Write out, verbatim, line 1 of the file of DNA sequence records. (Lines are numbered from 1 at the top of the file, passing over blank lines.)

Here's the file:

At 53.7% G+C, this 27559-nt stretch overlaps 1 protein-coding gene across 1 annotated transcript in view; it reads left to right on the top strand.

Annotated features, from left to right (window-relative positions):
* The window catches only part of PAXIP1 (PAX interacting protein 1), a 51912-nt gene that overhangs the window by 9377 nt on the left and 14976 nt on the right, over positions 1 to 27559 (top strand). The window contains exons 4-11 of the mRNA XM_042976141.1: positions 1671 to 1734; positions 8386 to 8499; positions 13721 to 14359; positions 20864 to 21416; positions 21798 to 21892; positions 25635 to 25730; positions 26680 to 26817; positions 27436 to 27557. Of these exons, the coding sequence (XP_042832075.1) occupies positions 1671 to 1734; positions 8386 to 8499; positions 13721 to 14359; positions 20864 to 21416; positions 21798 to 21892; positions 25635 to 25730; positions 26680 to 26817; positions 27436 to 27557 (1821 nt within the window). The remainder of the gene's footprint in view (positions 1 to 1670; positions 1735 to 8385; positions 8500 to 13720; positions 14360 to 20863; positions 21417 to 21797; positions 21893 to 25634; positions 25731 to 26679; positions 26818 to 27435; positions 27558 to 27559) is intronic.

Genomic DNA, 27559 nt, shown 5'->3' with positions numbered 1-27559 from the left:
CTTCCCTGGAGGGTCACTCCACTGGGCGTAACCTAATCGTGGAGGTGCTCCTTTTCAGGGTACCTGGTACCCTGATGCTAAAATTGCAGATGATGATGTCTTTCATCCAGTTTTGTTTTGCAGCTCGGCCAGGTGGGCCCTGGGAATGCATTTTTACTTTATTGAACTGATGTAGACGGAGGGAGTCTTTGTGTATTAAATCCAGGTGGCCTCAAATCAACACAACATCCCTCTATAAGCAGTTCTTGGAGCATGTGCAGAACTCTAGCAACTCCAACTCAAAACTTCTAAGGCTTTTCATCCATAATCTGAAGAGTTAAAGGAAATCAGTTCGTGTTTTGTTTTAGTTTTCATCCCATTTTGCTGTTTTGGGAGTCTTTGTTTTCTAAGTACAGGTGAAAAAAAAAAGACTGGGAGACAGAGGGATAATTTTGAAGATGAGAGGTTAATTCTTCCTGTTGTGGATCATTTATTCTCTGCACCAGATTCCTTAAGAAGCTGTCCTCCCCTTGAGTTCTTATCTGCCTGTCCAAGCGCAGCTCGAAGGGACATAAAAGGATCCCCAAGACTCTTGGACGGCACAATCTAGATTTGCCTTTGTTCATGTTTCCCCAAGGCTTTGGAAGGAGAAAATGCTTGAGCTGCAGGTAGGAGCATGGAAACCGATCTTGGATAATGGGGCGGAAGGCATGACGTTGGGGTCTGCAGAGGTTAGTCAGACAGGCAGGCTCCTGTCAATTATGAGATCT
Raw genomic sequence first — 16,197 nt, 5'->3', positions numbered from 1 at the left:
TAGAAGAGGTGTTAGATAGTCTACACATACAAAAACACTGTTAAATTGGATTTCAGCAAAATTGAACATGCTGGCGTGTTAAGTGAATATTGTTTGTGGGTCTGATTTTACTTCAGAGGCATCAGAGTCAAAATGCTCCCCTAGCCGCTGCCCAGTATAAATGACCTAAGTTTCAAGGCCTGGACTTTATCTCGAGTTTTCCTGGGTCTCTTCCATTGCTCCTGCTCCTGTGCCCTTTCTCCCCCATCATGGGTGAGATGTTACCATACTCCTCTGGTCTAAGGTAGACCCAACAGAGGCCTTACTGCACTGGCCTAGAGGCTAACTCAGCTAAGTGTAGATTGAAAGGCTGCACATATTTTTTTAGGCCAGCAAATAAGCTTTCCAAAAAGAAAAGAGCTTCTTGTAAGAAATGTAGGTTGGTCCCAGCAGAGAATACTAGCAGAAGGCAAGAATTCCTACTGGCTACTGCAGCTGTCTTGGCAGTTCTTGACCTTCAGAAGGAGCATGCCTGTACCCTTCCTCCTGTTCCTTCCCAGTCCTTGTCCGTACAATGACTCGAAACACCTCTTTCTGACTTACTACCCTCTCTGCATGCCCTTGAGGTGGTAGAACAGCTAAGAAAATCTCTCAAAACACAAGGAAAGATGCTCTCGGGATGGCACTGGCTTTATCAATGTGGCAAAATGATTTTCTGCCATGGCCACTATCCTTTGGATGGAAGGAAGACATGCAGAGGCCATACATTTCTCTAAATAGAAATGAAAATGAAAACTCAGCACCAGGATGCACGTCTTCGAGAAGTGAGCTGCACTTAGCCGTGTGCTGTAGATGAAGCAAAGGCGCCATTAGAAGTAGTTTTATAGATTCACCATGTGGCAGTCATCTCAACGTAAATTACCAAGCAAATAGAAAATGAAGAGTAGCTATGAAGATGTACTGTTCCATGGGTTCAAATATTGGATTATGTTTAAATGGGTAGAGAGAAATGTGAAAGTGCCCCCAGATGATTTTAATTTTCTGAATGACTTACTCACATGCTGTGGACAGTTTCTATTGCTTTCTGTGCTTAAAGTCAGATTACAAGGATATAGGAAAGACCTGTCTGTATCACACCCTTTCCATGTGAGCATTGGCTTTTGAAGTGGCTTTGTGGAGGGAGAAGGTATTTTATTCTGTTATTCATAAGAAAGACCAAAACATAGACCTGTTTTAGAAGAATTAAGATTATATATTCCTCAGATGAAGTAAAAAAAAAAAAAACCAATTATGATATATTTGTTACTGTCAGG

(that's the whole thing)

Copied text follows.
At 53.7% G+C, this 27559-nt stretch overlaps 1 protein-coding gene across 1 annotated transcript in view; it reads left to right on the top strand.